One of the first Peace Corps Volunteers dies during the 60th Anniversary year of the Peace Corps
William Dennis Grubb of Washington, D.C. died on October 25, 2021, at the age of 80.
Mr. Grubb (Colombia 1961-63), born in Allentown, PA, and raised in Westport, CT, lived a life of service from the age of 19 when he was appointed as a volunteer in the Peace Corps to serve our country in the interest of world peace.
Committed to global change, Mr. Grubb became the first and one of the youngest men of his generation to join the Peace Corps, among the first to serve in this transformative agency. He helped to fulfill the three goals of the Peace Corps: provide technical assistance to a foreign nation, experience living in a different culture and language, and convey the experience to a domestic populace upon returning to the United States. Mr. Sargent Shriver, the first Peace Corps director, called him “One of the first and one of the best” Peace Corps volunteers.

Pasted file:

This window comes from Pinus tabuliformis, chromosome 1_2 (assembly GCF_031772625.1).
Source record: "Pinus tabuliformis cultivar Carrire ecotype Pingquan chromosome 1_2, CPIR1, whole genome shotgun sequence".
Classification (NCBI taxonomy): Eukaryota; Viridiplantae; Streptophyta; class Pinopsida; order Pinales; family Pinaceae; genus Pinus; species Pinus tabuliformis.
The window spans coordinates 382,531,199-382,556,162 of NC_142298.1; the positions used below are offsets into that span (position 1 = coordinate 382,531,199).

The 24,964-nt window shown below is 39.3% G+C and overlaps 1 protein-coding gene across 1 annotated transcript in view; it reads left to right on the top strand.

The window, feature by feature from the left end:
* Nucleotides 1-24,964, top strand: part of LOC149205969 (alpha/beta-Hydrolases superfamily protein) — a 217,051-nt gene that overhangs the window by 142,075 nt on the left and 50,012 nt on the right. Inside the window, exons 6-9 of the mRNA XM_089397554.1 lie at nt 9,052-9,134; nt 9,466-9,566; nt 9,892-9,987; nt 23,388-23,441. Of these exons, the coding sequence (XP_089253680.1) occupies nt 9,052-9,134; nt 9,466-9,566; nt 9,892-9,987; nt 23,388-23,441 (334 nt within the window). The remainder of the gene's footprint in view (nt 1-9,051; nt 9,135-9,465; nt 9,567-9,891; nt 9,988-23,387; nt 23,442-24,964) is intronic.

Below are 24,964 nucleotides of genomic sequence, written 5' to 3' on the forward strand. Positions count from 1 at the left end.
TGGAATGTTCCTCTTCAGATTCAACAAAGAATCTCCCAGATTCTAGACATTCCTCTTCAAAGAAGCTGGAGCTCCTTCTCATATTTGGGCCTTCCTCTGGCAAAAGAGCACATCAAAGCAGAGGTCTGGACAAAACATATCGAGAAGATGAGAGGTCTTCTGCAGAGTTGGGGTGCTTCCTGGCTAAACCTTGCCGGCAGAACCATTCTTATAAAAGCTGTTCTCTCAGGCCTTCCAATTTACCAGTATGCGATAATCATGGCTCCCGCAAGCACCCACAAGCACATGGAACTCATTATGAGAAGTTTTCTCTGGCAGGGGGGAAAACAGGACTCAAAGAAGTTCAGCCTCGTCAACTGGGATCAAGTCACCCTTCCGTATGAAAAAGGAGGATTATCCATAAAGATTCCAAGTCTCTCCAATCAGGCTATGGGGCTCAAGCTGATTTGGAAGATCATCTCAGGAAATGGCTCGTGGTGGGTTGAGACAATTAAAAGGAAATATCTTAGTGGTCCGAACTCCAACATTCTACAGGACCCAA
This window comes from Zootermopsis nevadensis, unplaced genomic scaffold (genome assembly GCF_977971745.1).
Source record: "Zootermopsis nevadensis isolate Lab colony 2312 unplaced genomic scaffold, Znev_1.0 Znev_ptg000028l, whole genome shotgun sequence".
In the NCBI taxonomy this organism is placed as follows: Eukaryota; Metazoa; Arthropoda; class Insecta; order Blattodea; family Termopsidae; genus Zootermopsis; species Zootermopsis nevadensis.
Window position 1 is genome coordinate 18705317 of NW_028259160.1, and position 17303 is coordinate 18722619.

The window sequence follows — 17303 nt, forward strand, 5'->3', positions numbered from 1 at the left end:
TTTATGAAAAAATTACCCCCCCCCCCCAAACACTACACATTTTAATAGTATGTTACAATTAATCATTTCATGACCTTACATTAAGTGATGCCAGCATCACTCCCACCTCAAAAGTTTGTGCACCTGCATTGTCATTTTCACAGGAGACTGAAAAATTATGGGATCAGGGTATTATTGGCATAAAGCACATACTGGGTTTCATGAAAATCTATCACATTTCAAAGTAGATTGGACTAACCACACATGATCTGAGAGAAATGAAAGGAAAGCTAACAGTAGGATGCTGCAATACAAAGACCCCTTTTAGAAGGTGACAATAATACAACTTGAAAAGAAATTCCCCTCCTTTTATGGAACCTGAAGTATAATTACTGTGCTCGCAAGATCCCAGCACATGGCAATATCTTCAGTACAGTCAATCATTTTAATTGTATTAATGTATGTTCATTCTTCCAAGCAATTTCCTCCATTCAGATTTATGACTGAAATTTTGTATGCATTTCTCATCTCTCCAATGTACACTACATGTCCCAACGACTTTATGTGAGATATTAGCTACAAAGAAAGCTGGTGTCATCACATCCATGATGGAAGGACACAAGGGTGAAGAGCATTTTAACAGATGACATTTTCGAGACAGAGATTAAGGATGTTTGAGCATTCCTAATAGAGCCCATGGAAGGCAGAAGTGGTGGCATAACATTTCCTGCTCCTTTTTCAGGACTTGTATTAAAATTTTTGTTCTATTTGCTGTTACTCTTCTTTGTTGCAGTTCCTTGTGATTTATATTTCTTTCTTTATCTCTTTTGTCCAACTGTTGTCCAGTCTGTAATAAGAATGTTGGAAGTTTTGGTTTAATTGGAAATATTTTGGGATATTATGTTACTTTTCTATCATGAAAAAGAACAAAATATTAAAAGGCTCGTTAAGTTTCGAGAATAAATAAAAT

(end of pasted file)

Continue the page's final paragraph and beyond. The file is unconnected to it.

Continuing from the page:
His life of achievements, locally and in 23 countries he worked in, and in 60 countries he visited, is a testament to the Peace Corps’ legacy of promoting understanding, acceptance, success, and empowerment across geographic boundaries. Mr. Grubb has devoted his life to service to others through direct individual contact, in small isolated communities and by contributing to and leading programs that have had positive impacts on people, entrepreneurs, and nations throughout the world. He served on local and international boards and had professional and personal interests that straddled politics, economics, finance, education, performing arts, literature, history, sports, media, and world cultures, languages, cuisine, and religions.